The Maple Acre branch, in Fenwick, of the Pelham Public Library. VOICE FILE

BY CATHY BAILLIE

For as long as I can remember, libraries have always been my safe place. A place to turn off the outside world, get lost in an activity or book, search for the next adventure or learn just about anything. It’s no wonder that it was the first place that I felt at home when we moved to Fonthill.

One of the earliest stories that is in heavy rotation in our family lore, is that rather than have books read to me as a child, I would take the book and read the book back to my grandparents. The only problem was, at the time I couldn’t read. I would memorize whatever story was read to me, and then the next night I would paraphrase the book back. Fast forward to kindergarten and there are stories of me coming home and baffling my mother with stories of the Triceratops. My mother had to find an encyclopedia and learn about dinosaurs so she could understand what I was talking about.

Growing up, I read as often as a could. Devouring books in one day. Sometimes two at a time. Books and learning were everything to me. I even watched television shows about books. Eighties shows on TVO such as “Read all about it,” and “Reading Rainbow.” When I was old enough, I would ride my bike to the library and take out book after book. Each visit I felt like I was selecting new friends to meet. One of my favourite was the song book for the Phantom of the Opera.

In my teens, as the computer became more prevalent and schoolwork had to be typed, the library became my access point. I could also take out CDs and DVDs and all sorts of media that I wouldn’t have been able to afford otherwise. In university, I would get lost in the stacks and spend hours reading books and articles that may or may not have been on whatever subject I was studying at the time. When I had my son, the local library was where I took him for music time or story time. The library was my home away from home for much of my life.

We moved to Fonthill from Scarborough a little less than two years ago. We didn’t know anyone in town but fell in love with the century-old house that we bought and the beauty of the neighbourhood. We learned about various local activities and made the Thursday night farmers market our go-to summer activity. We were blessed with amazing neighbours and continued to customize our life in Pelham. What I didn’t fully expect to have happen when we moved to Fonthill was how much of an outsider I felt like.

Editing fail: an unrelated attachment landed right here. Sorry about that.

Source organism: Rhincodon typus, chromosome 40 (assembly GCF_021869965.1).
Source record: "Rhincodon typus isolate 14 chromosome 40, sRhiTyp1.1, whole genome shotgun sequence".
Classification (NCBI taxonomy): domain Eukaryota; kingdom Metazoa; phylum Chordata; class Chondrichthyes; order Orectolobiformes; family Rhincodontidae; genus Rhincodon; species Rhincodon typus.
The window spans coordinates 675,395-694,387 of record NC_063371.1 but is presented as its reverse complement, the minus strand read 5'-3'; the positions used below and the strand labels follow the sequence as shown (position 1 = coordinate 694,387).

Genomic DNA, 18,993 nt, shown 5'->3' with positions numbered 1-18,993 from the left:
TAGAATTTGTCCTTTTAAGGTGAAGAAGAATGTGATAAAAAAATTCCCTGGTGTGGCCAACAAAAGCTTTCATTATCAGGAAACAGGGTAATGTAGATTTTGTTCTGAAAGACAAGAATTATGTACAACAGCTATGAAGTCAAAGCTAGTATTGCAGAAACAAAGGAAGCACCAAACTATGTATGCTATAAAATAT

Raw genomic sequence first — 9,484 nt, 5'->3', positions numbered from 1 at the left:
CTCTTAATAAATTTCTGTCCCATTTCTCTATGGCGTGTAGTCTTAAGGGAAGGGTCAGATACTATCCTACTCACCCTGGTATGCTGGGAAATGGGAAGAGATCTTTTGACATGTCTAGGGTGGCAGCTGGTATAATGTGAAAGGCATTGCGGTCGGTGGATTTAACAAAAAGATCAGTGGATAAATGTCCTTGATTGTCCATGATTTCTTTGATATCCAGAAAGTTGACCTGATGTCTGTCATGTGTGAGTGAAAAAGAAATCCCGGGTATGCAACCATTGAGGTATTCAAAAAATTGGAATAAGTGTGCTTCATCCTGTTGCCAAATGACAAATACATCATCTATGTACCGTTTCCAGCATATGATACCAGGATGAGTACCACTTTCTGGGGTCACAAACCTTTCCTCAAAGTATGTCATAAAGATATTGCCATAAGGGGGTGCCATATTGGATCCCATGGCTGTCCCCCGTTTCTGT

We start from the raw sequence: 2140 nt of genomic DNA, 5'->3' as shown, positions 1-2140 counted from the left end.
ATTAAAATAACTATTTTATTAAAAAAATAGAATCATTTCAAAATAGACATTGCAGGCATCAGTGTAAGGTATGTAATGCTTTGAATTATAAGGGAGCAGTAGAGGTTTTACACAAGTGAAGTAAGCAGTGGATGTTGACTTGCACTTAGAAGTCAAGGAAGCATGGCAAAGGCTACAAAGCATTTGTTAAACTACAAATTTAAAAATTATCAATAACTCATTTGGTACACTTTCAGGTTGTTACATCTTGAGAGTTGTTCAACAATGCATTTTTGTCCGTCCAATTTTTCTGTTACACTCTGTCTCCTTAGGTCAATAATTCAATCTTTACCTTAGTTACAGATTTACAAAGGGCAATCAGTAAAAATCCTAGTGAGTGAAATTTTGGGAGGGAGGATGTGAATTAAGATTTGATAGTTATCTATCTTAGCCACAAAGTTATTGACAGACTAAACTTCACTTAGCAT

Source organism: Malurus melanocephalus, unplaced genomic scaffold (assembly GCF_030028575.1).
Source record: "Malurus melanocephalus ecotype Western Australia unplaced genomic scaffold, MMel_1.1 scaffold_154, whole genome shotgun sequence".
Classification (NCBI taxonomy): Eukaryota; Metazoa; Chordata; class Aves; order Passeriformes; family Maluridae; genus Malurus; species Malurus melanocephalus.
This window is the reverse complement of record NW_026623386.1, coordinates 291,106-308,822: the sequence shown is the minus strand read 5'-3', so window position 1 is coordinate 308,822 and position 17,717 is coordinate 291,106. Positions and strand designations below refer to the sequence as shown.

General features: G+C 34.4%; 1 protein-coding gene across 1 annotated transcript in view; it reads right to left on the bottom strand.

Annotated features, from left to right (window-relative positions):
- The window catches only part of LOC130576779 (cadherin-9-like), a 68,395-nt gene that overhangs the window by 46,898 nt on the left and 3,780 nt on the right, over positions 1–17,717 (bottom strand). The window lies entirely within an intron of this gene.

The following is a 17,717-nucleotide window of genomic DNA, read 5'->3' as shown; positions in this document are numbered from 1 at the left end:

In moving to Fonthill, I experienced a cautious sort of kindness. Folks were pleasant but standoffish. I was often asked how I am connected to the area as they don’t recognize my last name. I am from Scarborough. I was born and raised in east Toronto. I don’t have roots in the community. Being from Scarborough, I learned, meant that I was (am?) a GTAhole, an unknown, a stranger.

So, in those early days with my daughter in a stroller, I made my way to the Fonthill library. On our very first visit, we were welcomed and told that there was a family activity that was going on in the children’s area. We missed the story component of the activity, but were invited to participate in the craft. We stayed for two hours. Only later did I find out that this was a registered activity with a fee. Perhaps, it was the lost and desperate aura of a mom with an energetic toddler that had the organizer welcome us so quickly but whatever it was, I can say that in those early days in Fonthill, it was the first time that I felt truly welcomed.

I’ve gone on to learn about all that our mighty library has to offer. In a town that in many respects seems to struggle with change, the library continues to evolve. The library is not just a place to check out books. It is a community hub that utilizes new technology and ways of knowing to bring people together. Of course, I can check out a book (or two or three) but I can also learn about makerspace tools like 3D printing, or can access STEM resources to feed my daughter’s desire to build and learn how things work. However, I can also count on the library to be a place that regardless of where I am from, or what my name is, or what I want to learn about, I will be welcomed.